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Let $R \subseteq S$ be local rings with maximal ideals $m_R$ and $m_S$. Assume that:

(1) $R$ and $S$ are (Noetherian) integral domains.

(2) $\dim(R)=\dim(S) < \infty$, where $\dim$ is the Krull dimension.

(3) $R$ is regular (hence a UFD).

(4) $S$ is Cohen-Macaulay.

(5) $R \subseteq S$ is simple, namely, $S=R[w]$ for some $w \in S$.

(6) $R \subseteq S$ is free.

(7) $R \subseteq S$ is integral, namely, every $s \in S$ satisfies a monic polynomial over $R$.

(8) $m_RS=m_S$, namely, the extension of $m_R$ to $S$ is $m_S$.

(9) It is not known whether the fields of fractions of $R$ and $S$, $Q(R)$ and $Q(S)$, are equal or not.

(10) It is not known if $R \subseteq S$ is separable or not.

Remark: It is known that if a (commutative) integral domains ring extension $A \subseteq B$ is integral+flat, then it is faithfully flat, and if also $Q(A)=Q(B)$, then $A=B$. This is why I did not want to assume that $Q(R)=Q(S)$, since in this case $R=S$ immediately.

Question: Is it true that, assuming (1)-(10) imply that $S$ is regular or $R=S$?

Example: $R=\mathbb{C}[x(x-1)]_{x(x-1)}$ and $S=\mathbb{C}[x]_{(x)}$, with $R \neq S$ and $S$ is regular.

Non-example: $R=\mathbb{C}[x^2]_{(x^2)}$ and $S=\mathbb{C}[x^2,x^3]_{(x^2,x^3)}$, but condition (8) is not satisfied.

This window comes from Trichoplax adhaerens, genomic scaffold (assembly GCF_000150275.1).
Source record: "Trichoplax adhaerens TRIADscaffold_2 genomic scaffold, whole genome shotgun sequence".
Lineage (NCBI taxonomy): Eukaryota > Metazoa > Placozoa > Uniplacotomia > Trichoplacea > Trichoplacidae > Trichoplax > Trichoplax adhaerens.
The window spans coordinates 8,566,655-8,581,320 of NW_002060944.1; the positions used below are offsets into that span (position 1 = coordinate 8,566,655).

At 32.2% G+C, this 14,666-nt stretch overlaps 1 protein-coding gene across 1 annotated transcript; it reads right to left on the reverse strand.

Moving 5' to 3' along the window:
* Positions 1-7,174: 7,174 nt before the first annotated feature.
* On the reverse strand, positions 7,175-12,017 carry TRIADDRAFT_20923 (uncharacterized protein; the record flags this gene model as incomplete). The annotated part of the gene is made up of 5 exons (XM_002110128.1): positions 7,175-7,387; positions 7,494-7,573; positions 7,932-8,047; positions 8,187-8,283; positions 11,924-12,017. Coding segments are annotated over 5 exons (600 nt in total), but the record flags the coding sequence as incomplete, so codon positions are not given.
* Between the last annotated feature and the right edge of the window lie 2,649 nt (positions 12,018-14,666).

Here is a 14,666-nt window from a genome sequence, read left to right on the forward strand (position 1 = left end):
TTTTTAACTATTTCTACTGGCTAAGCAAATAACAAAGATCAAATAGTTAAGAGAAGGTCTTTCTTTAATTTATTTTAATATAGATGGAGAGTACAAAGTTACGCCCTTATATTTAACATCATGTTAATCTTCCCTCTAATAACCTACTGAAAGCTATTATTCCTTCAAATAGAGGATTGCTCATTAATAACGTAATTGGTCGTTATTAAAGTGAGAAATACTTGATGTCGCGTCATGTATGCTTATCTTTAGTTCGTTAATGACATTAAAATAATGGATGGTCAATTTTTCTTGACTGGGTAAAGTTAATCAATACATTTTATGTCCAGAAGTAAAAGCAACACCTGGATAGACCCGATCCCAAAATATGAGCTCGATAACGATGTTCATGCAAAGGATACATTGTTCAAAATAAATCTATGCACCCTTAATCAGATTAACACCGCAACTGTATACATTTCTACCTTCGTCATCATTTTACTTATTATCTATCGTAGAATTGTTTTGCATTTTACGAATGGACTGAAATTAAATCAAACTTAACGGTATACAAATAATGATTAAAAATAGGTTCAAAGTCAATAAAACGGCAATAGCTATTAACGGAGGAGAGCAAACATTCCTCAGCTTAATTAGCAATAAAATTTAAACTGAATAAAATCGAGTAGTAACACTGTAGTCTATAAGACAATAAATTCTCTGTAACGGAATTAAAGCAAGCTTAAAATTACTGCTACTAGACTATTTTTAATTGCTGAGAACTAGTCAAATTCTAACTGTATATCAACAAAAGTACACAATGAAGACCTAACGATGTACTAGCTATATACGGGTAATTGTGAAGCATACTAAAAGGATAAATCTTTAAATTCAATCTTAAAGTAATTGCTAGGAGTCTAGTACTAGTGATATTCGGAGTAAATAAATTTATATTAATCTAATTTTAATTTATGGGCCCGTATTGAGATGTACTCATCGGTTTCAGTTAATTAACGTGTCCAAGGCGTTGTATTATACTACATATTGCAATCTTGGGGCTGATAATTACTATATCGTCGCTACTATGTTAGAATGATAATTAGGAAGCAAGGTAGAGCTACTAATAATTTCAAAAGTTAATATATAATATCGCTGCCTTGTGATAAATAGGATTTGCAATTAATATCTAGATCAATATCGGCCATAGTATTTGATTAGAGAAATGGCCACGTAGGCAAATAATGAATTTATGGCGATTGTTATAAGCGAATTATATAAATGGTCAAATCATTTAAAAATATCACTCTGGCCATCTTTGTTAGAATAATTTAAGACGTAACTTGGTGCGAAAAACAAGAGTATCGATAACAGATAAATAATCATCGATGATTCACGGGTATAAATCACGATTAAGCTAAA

Relevant questions, for example: a, b, c, d.

Thank you very much! I have asked the above question here, with no comments (yet).

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Condition (8) implies that the map is unramified, and since it is also flat by (6) (which by the way implies $S$ is CM by Miracle Flatness), it is etale, and so $S$ is regular. Note you don't need (5) here.

Without condition (8) you can take $R=\mathbf{C}[[x,y]]$ and $S=R[w]/(w^2 - xy)$.

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  • $\begingroup$ Comments are not for extended discussion; this conversation has been moved to chat. $\endgroup$
    – Stefan Kohl
    Apr 22, 2021 at 7:59
  • $\begingroup$ With the help of the following resources, things are more clear for me now, so there is no need to further discuss my above question, unless you wish to add something, then you are welcome; thank you for your help! stacks.math.columbia.edu/tag/024L jstor.org/stable/2372926?seq=1 $\endgroup$
    – user237522
    Apr 23, 2021 at 2:14

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